Such a simple task I was given, a fun one even, but I found myself wondering the aisles of CVS with my brain and heart pinging against each other. Will I ever be the same? Will I ever be able to go back? I’m not sure. I think I’m ruined. The conundrum that plagued me; buying makeup. But not just buying everyday makeup. Buying makeup for girls who have been rescued from sex-trafficking. What a fun opportunity to get to bless these young women who have endured horrible, inexcusable pain. So I walked in and my typical cheap, uber money-conscious self walked straight to the dollar shelf. My hand was practically hovered over a $2 foundation when I heard myself wonder “Would you buy that for myself?” There are many cheap things that I willingly don on a regular basis. But foundation is not one of them. We women know the perils of cheap foundation. Dry, cake-y, streaky, nightmares upon our skin. The chance of a breakout alone is not worth the pretty price tag. The answer was no. No I wouldn’t wear it. So why would I so willingly get it for someone that I would consider “less fortunate.” If the second commandment is “Love your neighbor as yourself,” (Mark 12:31) then why do I willingly jump to the cheap rack? So that I can get more things and feel better about myself? I could buy 5o things for $50 or I could buy 12 higher quality items for the same. Why would I pick the former as the best option?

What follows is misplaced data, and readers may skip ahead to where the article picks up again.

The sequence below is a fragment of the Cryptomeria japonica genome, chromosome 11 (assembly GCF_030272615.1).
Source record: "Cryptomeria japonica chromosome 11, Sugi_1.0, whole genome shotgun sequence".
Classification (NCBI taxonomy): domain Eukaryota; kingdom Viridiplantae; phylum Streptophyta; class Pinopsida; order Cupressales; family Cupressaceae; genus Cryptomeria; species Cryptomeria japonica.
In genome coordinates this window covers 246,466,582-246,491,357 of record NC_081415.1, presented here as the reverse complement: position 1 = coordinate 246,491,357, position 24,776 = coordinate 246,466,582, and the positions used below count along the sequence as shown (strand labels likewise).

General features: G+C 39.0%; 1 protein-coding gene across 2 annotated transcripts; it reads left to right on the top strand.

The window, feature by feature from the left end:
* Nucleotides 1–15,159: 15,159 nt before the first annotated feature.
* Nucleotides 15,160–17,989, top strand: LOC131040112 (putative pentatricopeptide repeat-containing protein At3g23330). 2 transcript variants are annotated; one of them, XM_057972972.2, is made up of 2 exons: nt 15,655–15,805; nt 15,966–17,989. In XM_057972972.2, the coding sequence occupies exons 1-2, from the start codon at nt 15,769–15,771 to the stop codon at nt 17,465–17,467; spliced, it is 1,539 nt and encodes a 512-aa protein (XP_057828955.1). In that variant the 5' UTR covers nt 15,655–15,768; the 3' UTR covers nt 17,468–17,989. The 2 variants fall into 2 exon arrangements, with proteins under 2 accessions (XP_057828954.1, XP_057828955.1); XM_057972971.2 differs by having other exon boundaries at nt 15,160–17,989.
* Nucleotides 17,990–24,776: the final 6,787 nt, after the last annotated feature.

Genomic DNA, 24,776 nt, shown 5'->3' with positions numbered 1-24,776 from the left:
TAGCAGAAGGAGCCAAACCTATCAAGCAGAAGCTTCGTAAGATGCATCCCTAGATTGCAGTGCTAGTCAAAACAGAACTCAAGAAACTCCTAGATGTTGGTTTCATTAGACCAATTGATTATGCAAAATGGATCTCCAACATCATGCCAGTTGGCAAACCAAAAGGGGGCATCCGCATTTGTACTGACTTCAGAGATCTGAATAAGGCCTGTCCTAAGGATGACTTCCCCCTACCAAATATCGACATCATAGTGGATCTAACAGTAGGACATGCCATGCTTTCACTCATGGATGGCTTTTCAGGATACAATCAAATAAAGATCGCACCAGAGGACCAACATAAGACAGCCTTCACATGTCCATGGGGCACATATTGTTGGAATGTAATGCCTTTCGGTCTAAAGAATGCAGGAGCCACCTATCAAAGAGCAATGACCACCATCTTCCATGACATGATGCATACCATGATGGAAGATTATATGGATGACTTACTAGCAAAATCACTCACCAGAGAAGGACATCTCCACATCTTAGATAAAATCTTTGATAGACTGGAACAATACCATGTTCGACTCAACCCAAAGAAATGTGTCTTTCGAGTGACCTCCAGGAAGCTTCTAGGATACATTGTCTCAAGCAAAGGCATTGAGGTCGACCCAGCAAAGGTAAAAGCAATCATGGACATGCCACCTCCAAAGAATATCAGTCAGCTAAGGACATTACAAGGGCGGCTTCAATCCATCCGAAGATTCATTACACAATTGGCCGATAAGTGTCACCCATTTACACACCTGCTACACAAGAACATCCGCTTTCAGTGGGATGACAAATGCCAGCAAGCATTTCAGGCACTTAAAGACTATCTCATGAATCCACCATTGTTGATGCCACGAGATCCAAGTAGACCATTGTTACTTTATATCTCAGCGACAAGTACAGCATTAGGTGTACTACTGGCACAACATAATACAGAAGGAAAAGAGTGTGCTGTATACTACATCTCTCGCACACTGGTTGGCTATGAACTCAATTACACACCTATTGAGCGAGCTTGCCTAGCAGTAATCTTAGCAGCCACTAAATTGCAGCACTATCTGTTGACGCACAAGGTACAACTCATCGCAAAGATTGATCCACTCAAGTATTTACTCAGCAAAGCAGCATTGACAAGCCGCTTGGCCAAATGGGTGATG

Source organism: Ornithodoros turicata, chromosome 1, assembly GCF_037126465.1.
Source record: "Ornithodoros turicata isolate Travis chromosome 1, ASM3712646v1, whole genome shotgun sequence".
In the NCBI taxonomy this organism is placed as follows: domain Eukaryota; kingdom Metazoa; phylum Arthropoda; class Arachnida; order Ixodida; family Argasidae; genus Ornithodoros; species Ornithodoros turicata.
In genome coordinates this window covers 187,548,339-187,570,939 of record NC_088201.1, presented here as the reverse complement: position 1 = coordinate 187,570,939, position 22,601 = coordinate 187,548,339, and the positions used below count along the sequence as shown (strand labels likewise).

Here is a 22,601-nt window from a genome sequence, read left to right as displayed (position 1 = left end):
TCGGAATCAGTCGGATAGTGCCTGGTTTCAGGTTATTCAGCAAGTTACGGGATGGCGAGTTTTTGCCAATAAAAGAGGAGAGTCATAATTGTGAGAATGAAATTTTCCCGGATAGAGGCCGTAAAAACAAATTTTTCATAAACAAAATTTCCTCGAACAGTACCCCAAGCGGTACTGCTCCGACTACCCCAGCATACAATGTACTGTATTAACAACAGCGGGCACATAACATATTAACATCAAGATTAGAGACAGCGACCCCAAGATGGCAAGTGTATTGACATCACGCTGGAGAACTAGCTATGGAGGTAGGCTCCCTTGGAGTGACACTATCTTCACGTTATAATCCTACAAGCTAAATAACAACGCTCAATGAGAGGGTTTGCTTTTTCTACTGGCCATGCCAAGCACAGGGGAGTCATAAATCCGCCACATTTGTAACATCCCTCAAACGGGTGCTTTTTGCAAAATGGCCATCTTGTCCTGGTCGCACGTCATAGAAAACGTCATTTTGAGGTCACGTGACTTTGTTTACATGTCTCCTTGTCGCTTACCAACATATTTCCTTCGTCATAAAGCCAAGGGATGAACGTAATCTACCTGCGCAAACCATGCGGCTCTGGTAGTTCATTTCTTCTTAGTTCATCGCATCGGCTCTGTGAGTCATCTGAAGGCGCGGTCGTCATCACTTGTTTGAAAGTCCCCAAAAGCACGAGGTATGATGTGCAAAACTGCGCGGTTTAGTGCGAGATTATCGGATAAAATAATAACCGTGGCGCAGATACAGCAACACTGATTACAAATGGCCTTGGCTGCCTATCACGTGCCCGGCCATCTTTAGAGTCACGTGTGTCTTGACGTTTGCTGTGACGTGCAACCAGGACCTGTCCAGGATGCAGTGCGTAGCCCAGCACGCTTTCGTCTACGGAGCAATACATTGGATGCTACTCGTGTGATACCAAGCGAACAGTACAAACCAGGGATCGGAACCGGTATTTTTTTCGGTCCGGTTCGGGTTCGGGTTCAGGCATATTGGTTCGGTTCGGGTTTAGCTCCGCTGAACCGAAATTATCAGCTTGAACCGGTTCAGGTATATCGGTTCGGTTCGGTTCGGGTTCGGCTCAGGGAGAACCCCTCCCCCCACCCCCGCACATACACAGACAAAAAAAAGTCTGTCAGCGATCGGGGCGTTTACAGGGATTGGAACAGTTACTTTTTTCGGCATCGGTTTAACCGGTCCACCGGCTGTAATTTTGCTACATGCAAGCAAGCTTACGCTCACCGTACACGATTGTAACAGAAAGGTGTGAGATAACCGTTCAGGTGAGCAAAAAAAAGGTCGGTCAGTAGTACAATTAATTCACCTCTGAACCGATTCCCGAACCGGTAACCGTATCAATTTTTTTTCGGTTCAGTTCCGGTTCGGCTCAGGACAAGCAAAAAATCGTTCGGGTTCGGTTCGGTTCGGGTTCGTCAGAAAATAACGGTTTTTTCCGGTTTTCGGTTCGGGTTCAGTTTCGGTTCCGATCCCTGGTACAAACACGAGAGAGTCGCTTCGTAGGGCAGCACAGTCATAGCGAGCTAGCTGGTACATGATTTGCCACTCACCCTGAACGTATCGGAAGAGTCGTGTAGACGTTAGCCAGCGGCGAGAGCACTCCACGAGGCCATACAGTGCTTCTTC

I blame Jen Hatmaker. Her book “7” has put me to thinking about every move that I make. I already made the decision not to get pajamas at H&M for these girls. The idea of buying clothes from a sweatshop for girls who were rescued from similar situations seemed a bit counterintuitive. How can I justify the celebration of freedom when it another is still in bondage? Ouch. So many jabs in the gut over this. It’s a balance and yet it’s not. I could go crazy over each purchase I make wondering the ramifications of my decisions. Or I could just be more conscious about the decisions that I do make. Sometimes being a good steward doesn’t just mean being a good steward of finances. Sometimes it means being a good steward of time, relationships, and choices.
The book “7” taught me to be a conscious consumer as well as a conscious Christian. How am I hurting when I want to help? How are my decisions effecting others. What can we all do to love our neighbor in the same way that we love ourselves?
(Side note: I highly recommend the book “7” by Jen Hatmaker to you. But be forewarned that you will clean out your closets and inevitably become a crazy person by world’s standards)